Wine Labels and Small Talk

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The silence between Bryan and I have become the third resident in my apartment (and only one of us was paying rent). It stretched between us, filling the air, save for words of pleasantries first thing in the morning, and last thing at night. If I thought living with a ghost before was bad, I was wrong. This was worse. So much worse.

And I was swamped with work, so I couldn't even leave.

The atmosphere wasn't conductive to what I was trying to accomplish. As a freelance graphic designer, it was crucial I stayed focused and inspired. Now, I just felt shaky and anxious, and uncomfortable. My skin itched with it. Once or twice, I contemplated giving the sofa to a thrift store. It was an idle threat, of course, one I would never go through with or even voice out loud.

Until one day, when everything was as normal, silence stretching for hours - Bryan watching tv, but he must have gotten bored, because I felt him right behind me, too late. The jolt of electricity, the wrongness in the air, he bent down over me to peer at the screen.

"What'ya doing?" his tone was conversational and familiar, as if this was what we did. I froze for a second, not sure if I should turn around and answer or ignore him completely. I settled somewhere in the middle, not taking my eyes of the screen.

"Work stuff. I'm making labels for this new wine."

"Looks awesome," Bryan whistled appreciatively. I briefly wondered if you need vocal chords to do that. Probably not, right?

I cringed at the piece of crap on the screen. It really wasn't 'awesome'. It was subpar at best. Not up to my standard.

He was still leaning over my shoulder, deeply engrossed in the mock-up. I took the chance to steal a glance of his profile, and noticed his eyes were glistening with interest. It was cute.

The staleness of the air had dissipated, just like that. Suddenly, I felt more inspired, and decided to start from scratch. Bryan watched me delete the file and made a small sound of protest.

"What'd you do that for?" his voice incredulous, I couldn't help but smile at how outraged he was on my behalf.

"It was no good. I can make it better."

The enthusiasm re-appeared on his face, and he pulled out the chair next to me and placed his elbows on the table. I never bothered buying a desk, preferring to work in close proximity to the coffee, and now it was apparently taken as an invitation. Strangely, I didn't mind.

"Show me, Clara, yeah?" I looked at him, confused, "show me other shit you made."

I raised an eyebrow at him, not sure if I should be insulted by him calling my work 'shit', but he had a look of a child at Christmas, so I let it go.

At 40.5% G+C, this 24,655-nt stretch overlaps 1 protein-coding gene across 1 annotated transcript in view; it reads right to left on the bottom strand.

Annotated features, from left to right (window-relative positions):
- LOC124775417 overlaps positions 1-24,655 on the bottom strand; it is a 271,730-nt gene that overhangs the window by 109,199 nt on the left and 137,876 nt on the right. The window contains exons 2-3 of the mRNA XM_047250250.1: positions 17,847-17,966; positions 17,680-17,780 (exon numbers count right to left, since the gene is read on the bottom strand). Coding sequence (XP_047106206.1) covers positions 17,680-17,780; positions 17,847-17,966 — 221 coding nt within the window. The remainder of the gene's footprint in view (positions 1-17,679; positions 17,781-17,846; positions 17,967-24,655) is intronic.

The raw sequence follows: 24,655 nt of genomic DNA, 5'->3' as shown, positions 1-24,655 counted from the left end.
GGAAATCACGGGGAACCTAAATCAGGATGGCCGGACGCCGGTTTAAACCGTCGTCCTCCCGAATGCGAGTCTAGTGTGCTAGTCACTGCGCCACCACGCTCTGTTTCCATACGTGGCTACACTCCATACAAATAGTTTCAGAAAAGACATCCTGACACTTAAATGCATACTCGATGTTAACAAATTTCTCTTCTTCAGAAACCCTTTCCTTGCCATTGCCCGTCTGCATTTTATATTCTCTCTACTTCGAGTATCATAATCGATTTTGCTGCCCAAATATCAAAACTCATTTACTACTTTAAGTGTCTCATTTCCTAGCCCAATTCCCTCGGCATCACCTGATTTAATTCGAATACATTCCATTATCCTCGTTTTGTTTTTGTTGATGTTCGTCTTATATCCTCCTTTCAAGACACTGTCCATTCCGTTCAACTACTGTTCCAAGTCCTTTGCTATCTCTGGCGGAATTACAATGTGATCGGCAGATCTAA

We spent a few hours like that, and it was... fun. He made fun of some of my older pieces (which were well worth making fun of), and that one condom commercial I worked on; then grew quiet when I showed him stuff I did for myself. The landscapes, the creatures - stuff I did back when I thought making a game would pay off. It didn't of course, and the old files only served as a part of my portfolio on Behance now.

"You should get back to that, yeah? Clara, I'd give fucking money to play that."

He was being sweet, and supportive, and I didn't really know how to react to it. Alice was glad when I dropped it for some actual paid work, so were my parents. This was... new. It was nice. I felt warm inside.

By the end of the day, the apartment felt new, as if I've aired it out for days. The charged air was now pleasant and filled with the starting spring. Bryan was in a better mood too, and suddenly we had a new routine - instead of awkward silence, we were friends, I suppose. For lack of better words.

Days go by like this. He joins me for dinner. Doesn't eat, of course, and at first, I feel awkward eating in front of him, but soon even that becomes the norm. He sees all my work first, usually before it's even finished. Tells me all about the games he liked to play, before.


We don't talk about that. I don't mention it, afraid it would be inappropriate. He doesn't mention it, and I don't know why, but I leave it at that. When he's ready, he'll tell me. Of course, I'm curious, and I want him to tell me. But more - I want him to want to tell me.

Suddenly, just like that, it's been two weeks since I bought the couch. He mentions it, laughing about our little anniversary. It doesn't feel two weeks. It feels an eternity. He's as familiar as sin now, an integral part of the furniture. I buy a bottle of wine that day, and wish he could drink it with me.

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